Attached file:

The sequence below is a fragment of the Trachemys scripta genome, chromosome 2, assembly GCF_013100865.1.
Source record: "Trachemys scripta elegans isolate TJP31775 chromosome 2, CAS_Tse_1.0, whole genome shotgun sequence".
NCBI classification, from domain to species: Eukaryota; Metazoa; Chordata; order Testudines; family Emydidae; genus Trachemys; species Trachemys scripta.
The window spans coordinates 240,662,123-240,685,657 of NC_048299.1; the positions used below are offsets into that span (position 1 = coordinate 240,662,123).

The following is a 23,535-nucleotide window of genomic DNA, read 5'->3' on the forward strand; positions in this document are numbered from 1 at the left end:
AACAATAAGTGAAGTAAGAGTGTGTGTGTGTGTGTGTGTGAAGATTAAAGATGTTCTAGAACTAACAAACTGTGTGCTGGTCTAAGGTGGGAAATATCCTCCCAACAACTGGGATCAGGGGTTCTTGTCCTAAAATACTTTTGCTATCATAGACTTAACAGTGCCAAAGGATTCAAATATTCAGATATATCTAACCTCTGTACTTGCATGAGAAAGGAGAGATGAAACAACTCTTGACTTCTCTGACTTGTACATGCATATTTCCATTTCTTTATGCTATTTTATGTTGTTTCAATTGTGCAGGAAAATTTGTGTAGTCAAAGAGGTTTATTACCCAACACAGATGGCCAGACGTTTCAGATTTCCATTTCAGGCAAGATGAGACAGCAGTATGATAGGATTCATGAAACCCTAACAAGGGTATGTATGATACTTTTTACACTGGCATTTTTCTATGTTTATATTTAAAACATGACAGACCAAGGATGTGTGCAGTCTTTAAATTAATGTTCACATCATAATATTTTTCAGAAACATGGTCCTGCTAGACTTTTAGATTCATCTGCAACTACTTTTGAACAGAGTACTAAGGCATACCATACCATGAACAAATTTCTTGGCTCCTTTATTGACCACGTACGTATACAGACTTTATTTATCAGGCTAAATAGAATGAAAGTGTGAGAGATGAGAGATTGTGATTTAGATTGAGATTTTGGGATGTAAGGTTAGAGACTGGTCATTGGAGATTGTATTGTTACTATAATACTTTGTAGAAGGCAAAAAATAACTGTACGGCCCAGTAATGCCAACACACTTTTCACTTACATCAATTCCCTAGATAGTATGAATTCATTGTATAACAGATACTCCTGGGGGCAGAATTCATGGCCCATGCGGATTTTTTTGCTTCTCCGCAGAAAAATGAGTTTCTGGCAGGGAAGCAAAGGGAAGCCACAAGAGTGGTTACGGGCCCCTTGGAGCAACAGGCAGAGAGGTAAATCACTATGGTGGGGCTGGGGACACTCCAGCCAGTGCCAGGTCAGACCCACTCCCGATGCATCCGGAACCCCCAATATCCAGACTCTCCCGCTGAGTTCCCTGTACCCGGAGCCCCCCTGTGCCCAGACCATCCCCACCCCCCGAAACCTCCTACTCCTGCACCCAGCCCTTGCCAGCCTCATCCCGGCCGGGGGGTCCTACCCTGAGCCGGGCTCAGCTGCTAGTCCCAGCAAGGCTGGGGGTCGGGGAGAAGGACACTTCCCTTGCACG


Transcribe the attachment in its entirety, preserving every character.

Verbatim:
The sequence below is a fragment of the Trachemys scripta genome, chromosome 2, assembly GCF_013100865.1.
Source record: "Trachemys scripta elegans isolate TJP31775 chromosome 2, CAS_Tse_1.0, whole genome shotgun sequence".
NCBI classification, from domain to species: Eukaryota; Metazoa; Chordata; order Testudines; family Emydidae; genus Trachemys; species Trachemys scripta.
The window spans coordinates 240,662,123-240,685,657 of NC_048299.1; the positions used below are offsets into that span (position 1 = coordinate 240,662,123).

The following is a 23,535-nucleotide window of genomic DNA, read 5'->3' on the forward strand; positions in this document are numbered from 1 at the left end:
AACAATAAGTGAAGTAAGAGTGTGTGTGTGTGTGTGTGTGAAGATTAAAGATGTTCTAGAACTAACAAACTGTGTGCTGGTCTAAGGTGGGAAATATCCTCCCAACAACTGGGATCAGGGGTTCTTGTCCTAAAATACTTTTGCTATCATAGACTTAACAGTGCCAAAGGATTCAAATATTCAGATATATCTAACCTCTGTACTTGCATGAGAAAGGAGAGATGAAACAACTCTTGACTTCTCTGACTTGTACATGCATATTTCCATTTCTTTATGCTATTTTATGTTGTTTCAATTGTGCAGGAAAATTTGTGTAGTCAAAGAGGTTTATTACCCAACACAGATGGCCAGACGTTTCAGATTTCCATTTCAGGCAAGATGAGACAGCAGTATGATAGGATTCATGAAACCCTAACAAGGGTATGTATGATACTTTTTACACTGGCATTTTTCTATGTTTATATTTAAAACATGACAGACCAAGGATGTGTGCAGTCTTTAAATTAATGTTCACATCATAATATTTTTCAGAAACATGGTCCTGCTAGACTTTTAGATTCATCTGCAACTACTTTTGAACAGAGTACTAAGGCATACCATACCATGAACAAATTTCTTGGCTCCTTTATTGACCACGTACGTATACAGACTTTATTTATCAGGCTAAATAGAATGAAAGTGTGAGAGATGAGAGATTGTGATTTAGATTGAGATTTTGGGATGTAAGGTTAGAGACTGGTCATTGGAGATTGTATTGTTACTATAATACTTTGTAGAAGGCAAAAAATAACTGTACGGCCCAGTAATGCCAACACACTTTTCACTTACATCAATTCCCTAGATAGTATGAATTCATTGTATAACAGATACTCCTGGGGGCAGAATTCATGGCCCATGCGGATTTTTTTGCTTCTCCGCAGAAAAATGAGTTTCTGGCAGGGAAGCAAAGGGAAGCCACAAGAGTGGTTACGGGCCCCTTGGAGCAACAGGCAGAGAGGTAAATCACTATGGTGGGGCTGGGGACACTCCAGCCAGTGCCAGGTCAGACCCACTCCCGATGCATCCGGAACCCCCAATATCCAGACTCTCCCGCTGAGTTCCCTGTACCCGGAGCCCCCCTGTGCCCAGACCATCCCCACCCCCCGAAACCTCCTACTCCTGCACCCAGCCCTTGCCAGCCTCATCCCGGCCGGGGGGTCCTACCCTGAGCCGGGCTCAGCTGCTAGTCCCAGCAAGGCTGGGGGTCGGGGAGAAGGACACTTCCCTTGCACG